CHICAGO — Three Illinois abolitionists who were convicted for anti-slavery efforts in the 1800s were posthumously pardoned Wednesday by Gov. Pat Quinn, their names among 102 people granted New Year's Eve clemency by the outgoing Chicago Democrat.
Efforts to pardon the three were spearheaded by Quincy historians and Lt. Gov. Sheila Simon, who filed petitions on their behalf last year as part of a special project. Among them was an Underground Railroad conductor — Dr. Richard Eells —whose Quincy home was declared by the U.S. National Park Service as one of the nation's most important sites on the covert network that led escaped slaves to freedom and safety.
"These early warriors for freedom put everything on the line to help their fellow man, and their civil disobedience paved the way for civil rights," Quinn said in a statement. "Clearing their criminal records 171 years later shows how far we have come, but reminds us all that we should fight injustice wherever we find it."
Simon also sought clemency for two abolitionists from Jacksonville, Julius Willard and his son, Samuel. They were convicted in 1843 of secreting and harboring a fugitive slave, among the same charges against Eells.
Illinois residents voted to abolish slavery in 1824. However, state and federal law prohibited the harboring or assisting of runaway slaves in free states.
The historic pardons were praised by the Abolition Institute, a nonprofit Chicago-based organization which works to fight modern-day slavery, including in Mauritania.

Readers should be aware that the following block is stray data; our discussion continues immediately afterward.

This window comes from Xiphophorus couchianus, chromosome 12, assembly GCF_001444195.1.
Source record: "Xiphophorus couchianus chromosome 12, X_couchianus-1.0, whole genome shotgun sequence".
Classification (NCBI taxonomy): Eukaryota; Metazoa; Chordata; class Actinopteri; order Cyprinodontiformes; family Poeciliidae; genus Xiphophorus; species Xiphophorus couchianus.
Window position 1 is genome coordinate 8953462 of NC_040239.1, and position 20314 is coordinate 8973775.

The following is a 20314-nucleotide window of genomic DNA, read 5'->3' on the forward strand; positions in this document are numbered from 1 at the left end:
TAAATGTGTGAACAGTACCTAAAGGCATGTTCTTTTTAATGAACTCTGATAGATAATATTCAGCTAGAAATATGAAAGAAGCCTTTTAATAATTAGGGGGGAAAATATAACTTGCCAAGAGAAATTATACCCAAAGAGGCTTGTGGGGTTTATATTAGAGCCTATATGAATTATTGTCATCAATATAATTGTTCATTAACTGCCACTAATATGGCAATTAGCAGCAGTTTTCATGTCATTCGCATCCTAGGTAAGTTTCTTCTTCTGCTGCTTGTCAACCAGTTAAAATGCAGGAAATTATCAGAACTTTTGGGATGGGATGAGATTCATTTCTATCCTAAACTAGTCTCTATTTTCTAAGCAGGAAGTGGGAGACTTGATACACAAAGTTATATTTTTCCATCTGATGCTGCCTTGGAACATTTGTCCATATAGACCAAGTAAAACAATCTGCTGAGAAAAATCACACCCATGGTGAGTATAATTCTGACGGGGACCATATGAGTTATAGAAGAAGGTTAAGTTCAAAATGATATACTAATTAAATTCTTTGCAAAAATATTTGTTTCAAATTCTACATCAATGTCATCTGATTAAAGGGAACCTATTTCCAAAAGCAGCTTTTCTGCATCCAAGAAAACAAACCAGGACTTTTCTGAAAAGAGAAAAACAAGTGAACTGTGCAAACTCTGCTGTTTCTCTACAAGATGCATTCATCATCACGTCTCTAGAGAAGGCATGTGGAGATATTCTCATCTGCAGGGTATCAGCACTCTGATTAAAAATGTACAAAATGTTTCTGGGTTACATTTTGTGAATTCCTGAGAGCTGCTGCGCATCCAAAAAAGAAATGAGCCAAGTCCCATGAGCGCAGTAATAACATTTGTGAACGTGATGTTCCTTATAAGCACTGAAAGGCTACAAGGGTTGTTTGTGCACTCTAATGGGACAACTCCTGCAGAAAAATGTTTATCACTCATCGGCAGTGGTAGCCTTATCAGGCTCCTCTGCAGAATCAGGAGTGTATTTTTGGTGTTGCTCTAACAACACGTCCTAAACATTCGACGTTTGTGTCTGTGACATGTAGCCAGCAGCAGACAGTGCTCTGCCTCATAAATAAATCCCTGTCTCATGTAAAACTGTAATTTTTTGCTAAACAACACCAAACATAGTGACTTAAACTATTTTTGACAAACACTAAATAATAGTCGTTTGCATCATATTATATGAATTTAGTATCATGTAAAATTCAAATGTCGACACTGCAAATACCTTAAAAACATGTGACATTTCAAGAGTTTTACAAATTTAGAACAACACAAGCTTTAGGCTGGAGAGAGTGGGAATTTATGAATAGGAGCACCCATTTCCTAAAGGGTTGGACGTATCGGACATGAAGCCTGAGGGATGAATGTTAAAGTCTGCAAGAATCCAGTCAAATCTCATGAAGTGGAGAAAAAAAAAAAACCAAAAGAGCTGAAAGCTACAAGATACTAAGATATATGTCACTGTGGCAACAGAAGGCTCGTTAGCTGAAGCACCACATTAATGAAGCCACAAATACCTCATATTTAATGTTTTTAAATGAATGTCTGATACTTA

"Honoring these abolitionists is the right thing to do for their families and is helping to energize a new generation of Illinoisans to honor their legacy by fighting against human trafficking and modern-day slavery," institute co-founder Sean Tenner said in a statement released by Simon's office.
Quinn granted 99 other, more recent clemency requests and denied 208 petitions for years-old cases, according to a list from the Prisoner Review Board.
The governor still faces about 3,000 pending clemency requests during his final weeks in office before Republican Gov.-elect Bruce Rauner is sworn in.
Quinn's office said those granted clemency have recently undergone background checks through an Illinois State Police database and can seek expungement of their conviction through the court system, among other things.
Quinn inherited a backlog of thousands of clemency cases from predecessor Rod Blagojevich; a spokeswoman says Quinn has mostly tackled them. However, aides say there's been a surge in petitions filed in recent years. During his six years in office, Quinn has sifted through about 4,200 clemency cases, which is more than recent Illinois governors. Of those, he's granted 1,520 requests and denied 2,752.
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